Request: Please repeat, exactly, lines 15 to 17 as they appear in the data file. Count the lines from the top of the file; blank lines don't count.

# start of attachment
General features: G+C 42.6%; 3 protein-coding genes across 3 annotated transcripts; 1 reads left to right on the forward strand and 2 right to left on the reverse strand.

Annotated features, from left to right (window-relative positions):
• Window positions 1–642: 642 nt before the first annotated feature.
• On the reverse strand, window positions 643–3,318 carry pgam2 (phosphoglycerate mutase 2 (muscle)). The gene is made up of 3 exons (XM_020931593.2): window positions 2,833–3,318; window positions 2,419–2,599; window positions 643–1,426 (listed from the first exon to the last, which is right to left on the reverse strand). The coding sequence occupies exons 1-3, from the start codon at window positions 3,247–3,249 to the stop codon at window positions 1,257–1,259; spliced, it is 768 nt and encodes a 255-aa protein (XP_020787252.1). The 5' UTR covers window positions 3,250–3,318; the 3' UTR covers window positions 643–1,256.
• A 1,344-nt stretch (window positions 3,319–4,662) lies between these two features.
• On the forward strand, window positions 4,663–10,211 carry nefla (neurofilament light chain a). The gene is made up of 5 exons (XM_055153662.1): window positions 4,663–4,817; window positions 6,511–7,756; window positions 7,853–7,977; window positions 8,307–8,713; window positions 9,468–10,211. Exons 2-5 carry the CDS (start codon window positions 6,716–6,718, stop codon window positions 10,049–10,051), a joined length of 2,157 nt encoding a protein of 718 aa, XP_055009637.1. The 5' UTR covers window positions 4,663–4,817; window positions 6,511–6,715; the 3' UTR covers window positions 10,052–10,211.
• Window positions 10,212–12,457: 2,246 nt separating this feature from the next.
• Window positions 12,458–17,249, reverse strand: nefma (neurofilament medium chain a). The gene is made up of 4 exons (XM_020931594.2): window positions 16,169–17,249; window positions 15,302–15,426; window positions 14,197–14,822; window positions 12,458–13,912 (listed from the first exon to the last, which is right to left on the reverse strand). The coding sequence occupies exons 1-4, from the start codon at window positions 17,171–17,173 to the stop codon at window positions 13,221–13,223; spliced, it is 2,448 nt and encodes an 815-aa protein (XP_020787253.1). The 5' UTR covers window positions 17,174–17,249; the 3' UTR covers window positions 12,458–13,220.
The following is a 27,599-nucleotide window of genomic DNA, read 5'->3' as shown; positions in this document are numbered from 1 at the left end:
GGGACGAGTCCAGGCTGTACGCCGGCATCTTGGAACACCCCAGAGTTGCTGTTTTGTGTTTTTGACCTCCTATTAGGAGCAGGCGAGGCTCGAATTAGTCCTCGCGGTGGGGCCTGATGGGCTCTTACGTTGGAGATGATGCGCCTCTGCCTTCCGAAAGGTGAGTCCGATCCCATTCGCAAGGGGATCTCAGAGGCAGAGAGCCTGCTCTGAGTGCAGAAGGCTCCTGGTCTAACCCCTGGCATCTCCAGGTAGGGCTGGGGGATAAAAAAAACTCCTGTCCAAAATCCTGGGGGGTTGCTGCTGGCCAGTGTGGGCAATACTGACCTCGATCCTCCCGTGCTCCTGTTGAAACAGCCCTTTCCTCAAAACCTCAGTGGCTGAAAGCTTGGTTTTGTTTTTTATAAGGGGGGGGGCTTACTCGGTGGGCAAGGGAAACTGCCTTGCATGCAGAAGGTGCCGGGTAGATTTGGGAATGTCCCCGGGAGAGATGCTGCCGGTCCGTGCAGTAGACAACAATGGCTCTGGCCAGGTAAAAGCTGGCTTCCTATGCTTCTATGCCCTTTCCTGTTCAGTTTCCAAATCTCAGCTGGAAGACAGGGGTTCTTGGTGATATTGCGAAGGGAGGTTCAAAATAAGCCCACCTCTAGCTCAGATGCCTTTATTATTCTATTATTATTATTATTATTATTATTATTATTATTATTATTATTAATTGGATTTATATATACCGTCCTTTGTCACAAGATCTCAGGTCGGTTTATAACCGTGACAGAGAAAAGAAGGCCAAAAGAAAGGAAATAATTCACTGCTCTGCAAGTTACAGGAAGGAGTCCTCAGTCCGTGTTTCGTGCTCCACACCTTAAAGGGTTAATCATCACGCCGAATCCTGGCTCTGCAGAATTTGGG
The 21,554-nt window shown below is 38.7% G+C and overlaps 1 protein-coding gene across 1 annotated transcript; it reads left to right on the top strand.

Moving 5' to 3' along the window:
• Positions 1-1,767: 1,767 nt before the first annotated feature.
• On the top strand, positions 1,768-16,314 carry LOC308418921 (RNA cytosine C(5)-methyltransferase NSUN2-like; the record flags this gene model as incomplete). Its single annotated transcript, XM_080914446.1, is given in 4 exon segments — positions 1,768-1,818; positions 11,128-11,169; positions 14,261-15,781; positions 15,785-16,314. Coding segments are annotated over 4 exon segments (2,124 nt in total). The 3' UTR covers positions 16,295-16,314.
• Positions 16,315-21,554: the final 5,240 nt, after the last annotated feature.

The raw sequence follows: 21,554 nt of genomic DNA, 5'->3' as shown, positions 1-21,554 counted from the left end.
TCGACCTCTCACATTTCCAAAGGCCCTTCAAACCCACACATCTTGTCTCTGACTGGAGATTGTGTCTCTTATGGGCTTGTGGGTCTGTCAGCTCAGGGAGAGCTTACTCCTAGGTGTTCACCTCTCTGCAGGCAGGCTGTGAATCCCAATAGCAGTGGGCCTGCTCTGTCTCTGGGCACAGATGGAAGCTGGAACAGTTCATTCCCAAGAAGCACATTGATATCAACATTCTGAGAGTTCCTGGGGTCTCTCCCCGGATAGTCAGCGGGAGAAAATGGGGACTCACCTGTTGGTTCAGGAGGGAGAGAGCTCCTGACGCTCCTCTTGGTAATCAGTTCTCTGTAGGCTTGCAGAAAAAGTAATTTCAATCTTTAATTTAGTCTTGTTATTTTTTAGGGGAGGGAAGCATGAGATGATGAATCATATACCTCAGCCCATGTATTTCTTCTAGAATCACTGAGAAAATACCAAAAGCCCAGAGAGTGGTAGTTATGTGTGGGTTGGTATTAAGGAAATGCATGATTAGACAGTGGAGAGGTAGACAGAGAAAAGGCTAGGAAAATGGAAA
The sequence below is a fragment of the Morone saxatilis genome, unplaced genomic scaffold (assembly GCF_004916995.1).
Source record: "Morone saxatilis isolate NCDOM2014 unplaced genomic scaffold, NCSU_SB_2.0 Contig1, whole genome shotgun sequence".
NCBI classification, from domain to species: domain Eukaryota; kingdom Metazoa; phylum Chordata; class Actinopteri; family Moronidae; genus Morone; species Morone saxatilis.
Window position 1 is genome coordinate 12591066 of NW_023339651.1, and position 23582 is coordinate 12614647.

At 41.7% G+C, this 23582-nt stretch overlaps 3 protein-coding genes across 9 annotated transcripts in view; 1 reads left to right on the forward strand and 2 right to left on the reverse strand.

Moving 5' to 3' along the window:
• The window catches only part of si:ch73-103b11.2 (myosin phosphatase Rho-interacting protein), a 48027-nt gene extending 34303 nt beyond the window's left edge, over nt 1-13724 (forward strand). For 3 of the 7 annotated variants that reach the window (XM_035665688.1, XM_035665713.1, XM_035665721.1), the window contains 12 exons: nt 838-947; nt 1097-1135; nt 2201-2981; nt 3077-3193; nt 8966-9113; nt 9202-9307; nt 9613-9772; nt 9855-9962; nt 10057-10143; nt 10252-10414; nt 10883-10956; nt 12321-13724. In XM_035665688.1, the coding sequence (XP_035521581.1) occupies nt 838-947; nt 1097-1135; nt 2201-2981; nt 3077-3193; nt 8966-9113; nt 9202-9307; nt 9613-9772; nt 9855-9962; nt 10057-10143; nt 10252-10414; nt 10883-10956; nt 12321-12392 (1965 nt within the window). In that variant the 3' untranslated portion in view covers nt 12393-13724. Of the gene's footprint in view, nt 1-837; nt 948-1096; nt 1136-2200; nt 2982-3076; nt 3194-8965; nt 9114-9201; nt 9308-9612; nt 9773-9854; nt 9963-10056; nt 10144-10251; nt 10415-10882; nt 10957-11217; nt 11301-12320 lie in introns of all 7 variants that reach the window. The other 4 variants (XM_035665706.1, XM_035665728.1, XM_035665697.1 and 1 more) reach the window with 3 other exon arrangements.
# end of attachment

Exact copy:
• Positions 16,315-21,554: the final 5,240 nt, after the last annotated feature.

The raw sequence follows: 21,554 nt of genomic DNA, 5'->3' as shown, positions 1-21,554 counted from the left end.
TCGACCTCTCACATTTCCAAAGGCCCTTCAAACCCACACATCTTGTCTCTGACTGGAGATTGTGTCTCTTATGGGCTTGTGGGTCTGTCAGCTCAGGGAGAGCTTACTCCTAGGTGTTCACCTCTCTGCAGGCAGGCTGTGAATCCCAATAGCAGTGGGCCTGCTCTGTCTCTGGGCACAGATGGAAGCTGGAACAGTTCATTCCCAAGAAGCACATTGATATCAACATTCTGAGAGTTCCTGGGGTCTCTCCCCGGATAGTCAGCGGGAGAAAATGGGGACTCACCTGTTGGTTCAGGAGGGAGAGAGCTCCTGACGCTCCTCTTGGTAATCAGTTCTCTGTAGGCTTGCAGAAAAAGTAATTTCAATCTTTAATTTAGTCTTGTTATTTTTTAGGGGAGGGAAGCATGAGATGATGAATCATATACCTCAGCCCATGTATTTCTTCTAGAATCACTGAGAAAATACCAAAAGCCCAGAGAGTGGTAGTTATGTGTGGGTTGGTATTAAGGAAATGCATGATTAGACAGTGGAGAGGTAGACAGAGAAAAGGCTAGGAAAATGGAAA